TOKYO Tokyo Steel
Manufacturing Co. Ltd. has raised its scrap purchasing prices
by 500 to 1,000 yen ($6 to $11) per tonne for deliveries to its
five works effective Thursday.
It is now paying 29,000 yen
($329) per tonne for overland deliveries to its Utsunomiya
plant; 28,500 yen ($323) per tonne for both overland and
seaborne deliveries to its Kyushu and Okayama facilities, as
well as deliveries to its Tahara unit; and 27,500 yen ($312)
per tonne for deliveries to its Takamatsu service center.
The latest hike by Japans
leading electric-arc furnace operator and effective benchmark
price-setter brings prices back to their highest levels since
late August. The move is seen by some as an attempt to prevent
scrap from being shifted to overseas markets as regional buyers
look to take advantage of a weaker Japanese yen.
South Korean mini-mills in
particular have stepped up their purchases of Japanese scrap,
with prices now hovering near the 30,000-yen-per-tonne f.o.b.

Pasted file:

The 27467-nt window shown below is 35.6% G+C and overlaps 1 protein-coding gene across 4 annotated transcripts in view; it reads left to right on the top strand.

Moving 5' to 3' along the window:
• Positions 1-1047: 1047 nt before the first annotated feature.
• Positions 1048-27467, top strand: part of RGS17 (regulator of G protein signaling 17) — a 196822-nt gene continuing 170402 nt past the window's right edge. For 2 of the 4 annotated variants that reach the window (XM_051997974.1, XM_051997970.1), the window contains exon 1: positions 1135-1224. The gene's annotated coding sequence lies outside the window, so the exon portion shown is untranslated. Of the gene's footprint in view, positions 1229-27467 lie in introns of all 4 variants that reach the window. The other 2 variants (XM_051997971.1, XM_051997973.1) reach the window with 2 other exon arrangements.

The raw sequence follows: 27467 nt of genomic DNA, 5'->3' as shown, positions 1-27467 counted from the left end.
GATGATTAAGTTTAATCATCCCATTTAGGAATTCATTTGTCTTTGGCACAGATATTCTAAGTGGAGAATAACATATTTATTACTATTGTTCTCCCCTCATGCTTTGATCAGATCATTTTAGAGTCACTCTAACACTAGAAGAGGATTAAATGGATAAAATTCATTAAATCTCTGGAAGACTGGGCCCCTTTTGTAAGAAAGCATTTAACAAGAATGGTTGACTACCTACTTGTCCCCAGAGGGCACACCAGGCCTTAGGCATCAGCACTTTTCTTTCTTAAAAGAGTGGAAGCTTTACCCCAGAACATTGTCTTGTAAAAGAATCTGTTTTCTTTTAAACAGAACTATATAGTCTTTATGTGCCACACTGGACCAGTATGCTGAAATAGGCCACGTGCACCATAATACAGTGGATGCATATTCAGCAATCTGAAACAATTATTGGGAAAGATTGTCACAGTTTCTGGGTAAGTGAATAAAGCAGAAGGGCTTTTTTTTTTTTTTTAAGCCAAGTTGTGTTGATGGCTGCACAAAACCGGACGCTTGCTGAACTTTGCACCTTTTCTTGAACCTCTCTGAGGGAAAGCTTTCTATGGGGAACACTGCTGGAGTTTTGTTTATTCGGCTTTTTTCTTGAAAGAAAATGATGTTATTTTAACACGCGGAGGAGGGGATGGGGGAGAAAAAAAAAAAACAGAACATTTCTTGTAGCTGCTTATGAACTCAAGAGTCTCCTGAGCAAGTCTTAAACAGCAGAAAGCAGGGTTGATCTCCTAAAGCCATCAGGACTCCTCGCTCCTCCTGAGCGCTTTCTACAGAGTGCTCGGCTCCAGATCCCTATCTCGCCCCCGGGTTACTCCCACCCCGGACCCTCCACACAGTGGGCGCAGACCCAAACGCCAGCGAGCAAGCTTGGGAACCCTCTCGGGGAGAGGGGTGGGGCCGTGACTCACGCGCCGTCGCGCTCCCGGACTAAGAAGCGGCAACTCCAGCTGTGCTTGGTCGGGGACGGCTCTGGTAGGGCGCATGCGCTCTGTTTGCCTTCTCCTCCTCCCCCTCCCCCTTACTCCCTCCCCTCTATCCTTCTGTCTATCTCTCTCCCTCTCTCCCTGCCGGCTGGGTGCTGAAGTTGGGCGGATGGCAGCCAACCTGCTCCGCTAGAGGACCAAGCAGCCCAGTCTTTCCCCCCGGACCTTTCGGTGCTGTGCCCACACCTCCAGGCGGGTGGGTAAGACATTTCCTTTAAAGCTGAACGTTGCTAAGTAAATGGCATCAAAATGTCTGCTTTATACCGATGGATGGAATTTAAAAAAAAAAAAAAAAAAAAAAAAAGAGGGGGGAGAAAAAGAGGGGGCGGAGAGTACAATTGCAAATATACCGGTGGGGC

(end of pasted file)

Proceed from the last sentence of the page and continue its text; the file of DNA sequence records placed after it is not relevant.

mark after SeAH Besteel Corp. and Dongbu Steel Co. Ltd. hiked
their purchase prices for local scrap last week by 10,000 to
15,000 won ($9 to $14) per tonne.
Mini-mills have reacted quickly
to the rise in scrap prices by being increasingly aggressive in
pushing through product price hikes. Prices around Tokyo are
taking a particularly bullish tone amid a drop in stockpile
levels after producers slashed output.
Tokyo Steel said last month that it will look to hike its
prices starting next month. Although it nominally left its
listed prices for deliveries this month unchanged, in reality
it has effectively lifted its long products prices by 2,000 to
3,000 yen per tonne by saying that it will not be offering any
discounts on its tabled prices, sources said.
A version of this article was
first published by AMM sister publication Steel First.